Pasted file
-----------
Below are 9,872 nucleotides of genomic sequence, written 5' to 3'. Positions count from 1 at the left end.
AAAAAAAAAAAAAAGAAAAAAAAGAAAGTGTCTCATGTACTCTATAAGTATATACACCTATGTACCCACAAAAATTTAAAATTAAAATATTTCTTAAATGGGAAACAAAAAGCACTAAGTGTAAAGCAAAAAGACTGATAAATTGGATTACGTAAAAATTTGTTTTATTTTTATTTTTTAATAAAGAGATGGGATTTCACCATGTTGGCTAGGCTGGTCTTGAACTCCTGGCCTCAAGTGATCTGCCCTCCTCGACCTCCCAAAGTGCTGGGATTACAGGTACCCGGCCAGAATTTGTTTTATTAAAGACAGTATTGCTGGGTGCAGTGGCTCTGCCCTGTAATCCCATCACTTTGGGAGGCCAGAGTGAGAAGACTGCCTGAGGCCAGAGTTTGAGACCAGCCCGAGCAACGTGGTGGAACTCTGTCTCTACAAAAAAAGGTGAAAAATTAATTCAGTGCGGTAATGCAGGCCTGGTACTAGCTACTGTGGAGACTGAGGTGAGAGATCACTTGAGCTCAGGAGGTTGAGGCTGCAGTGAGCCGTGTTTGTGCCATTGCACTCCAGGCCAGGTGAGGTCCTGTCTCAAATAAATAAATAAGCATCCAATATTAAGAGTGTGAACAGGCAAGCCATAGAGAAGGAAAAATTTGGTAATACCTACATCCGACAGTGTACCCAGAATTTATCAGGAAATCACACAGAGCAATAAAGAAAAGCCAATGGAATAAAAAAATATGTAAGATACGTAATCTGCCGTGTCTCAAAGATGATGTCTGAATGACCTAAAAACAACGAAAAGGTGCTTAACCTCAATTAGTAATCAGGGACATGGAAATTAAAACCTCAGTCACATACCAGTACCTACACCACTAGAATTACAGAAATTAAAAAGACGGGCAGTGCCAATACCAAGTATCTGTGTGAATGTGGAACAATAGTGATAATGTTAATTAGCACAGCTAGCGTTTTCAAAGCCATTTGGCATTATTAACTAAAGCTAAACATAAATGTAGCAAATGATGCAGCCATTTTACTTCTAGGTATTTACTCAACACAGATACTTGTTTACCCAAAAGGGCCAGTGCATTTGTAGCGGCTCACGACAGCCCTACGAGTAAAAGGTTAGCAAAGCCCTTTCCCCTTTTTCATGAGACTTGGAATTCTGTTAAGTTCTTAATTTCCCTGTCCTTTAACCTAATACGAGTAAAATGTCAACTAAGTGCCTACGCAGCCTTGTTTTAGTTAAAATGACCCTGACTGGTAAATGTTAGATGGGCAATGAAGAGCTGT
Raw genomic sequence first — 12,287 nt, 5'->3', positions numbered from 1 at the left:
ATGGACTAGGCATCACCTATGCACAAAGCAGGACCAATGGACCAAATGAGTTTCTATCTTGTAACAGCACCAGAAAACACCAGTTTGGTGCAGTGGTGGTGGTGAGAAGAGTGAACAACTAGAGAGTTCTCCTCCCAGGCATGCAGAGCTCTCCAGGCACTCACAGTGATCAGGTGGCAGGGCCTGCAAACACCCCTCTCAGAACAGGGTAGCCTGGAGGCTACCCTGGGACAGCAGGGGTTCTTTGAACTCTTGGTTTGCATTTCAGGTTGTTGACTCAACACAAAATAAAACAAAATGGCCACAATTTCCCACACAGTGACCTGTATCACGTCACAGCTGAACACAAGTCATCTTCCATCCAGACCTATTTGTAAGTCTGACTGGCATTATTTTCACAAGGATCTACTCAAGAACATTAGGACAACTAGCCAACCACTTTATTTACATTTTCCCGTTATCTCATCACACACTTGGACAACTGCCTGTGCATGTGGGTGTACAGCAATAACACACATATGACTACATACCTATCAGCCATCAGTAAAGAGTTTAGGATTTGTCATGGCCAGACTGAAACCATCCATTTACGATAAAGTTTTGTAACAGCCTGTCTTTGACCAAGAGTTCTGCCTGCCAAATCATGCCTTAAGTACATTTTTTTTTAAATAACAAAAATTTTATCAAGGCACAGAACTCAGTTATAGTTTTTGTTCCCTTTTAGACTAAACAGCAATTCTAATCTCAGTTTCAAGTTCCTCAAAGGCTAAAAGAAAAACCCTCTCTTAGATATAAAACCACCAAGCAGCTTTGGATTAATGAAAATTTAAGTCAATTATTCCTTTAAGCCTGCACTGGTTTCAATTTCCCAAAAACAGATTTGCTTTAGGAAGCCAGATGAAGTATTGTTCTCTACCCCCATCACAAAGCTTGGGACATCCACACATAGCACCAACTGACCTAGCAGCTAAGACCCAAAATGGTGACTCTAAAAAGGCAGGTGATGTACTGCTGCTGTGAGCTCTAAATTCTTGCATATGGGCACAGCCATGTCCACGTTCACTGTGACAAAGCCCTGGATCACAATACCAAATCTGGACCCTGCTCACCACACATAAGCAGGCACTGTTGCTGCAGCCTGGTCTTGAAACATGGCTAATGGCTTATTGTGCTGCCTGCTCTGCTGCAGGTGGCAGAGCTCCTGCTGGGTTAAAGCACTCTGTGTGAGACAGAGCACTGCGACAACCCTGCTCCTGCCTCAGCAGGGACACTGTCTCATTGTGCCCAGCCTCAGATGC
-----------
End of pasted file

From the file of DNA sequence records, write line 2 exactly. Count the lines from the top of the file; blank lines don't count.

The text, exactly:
AAAAAAAAAAAAAAGAAAAAAAAGAAAGTGTCTCATGTACTCTATAAGTATATACACCTATGTACCCACAAAAATTTAAAATTAAAATATTTCTTAAATGGGAAACAAAAAGCACTAAGTGTAAAGCAAAAAGACTGATAAATTGGATTACGTAAAAATTTGTTTTATTTTTATTTTTTAATAAAGAGATGGGATTTCACCATGTTGGCTAGGCTGGTCTTGAACTCCTGGCCTCAAGTGATCTGCCCTCCTCGACCTCCCAAAGTGCTGGGATTACAGGTACCCGGCCAGAATTTGTTTTATTAAAGACAGTATTGCTGGGTGCAGTGGCTCTGCCCTGTAATCCCATCACTTTGGGAGGCCAGAGTGAGAAGACTGCCTGAGGCCAGAGTTTGAGACCAGCCCGAGCAACGTGGTGGAACTCTGTCTCTACAAAAAAAGGTGAAAAATTAATTCAGTGCGGTAATGCAGGCCTGGTACTAGCTACTGTGGAGACTGAGGTGAGAGATCACTTGAGCTCAGGAGGTTGAGGCTGCAGTGAGCCGTGTTTGTGCCATTGCACTCCAGGCCAGGTGAGGTCCTGTCTCAAATAAATAAATAAGCATCCAATATTAAGAGTGTGAACAGGCAAGCCATAGAGAAGGAAAAATTTGGTAATACCTACATCCGACAGTGTACCCAGAATTTATCAGGAAATCACACAGAGCAATAAAGAAAAGCCAATGGAATAAAAAAATATGTAAGATACGTAATCTGCCGTGTCTCAAAGATGATGTCTGAATGACCTAAAAACAACGAAAAGGTGCTTAACCTCAATTAGTAATCAGGGACATGGAAATTAAAACCTCAGTCACATACCAGTACCTACACCACTAGAATTACAGAAATTAAAAAGACGGGCAGTGCCAATACCAAGTATCTGTGTGAATGTGGAACAATAGTGATAATGTTAATTAGCACAGCTAGCGTTTTCAAAGCCATTTGGCATTATTAACTAAAGCTAAACATAAATGTAGCAAATGATGCAGCCATTTTACTTCTAGGTATTTACTCAACACAGATACTTGTTTACCCAAAAGGGCCAGTGCATTTGTAGCGGCTCACGACAGCCCTACGAGTAAAAGGTTAGCAAAGCCCTTTCCCCTTTTTCATGAGACTTGGAATTCTGTTAAGTTCTTAATTTCCCTGTCCTTTAACCTAATACGAGTAAAATGTCAACTAAGTGCCTACGCAGCCTTGTTTTAGTTAAAATGACCCTGACTGGTAAATGTTAGATGGGCAATGAAGAGCTGT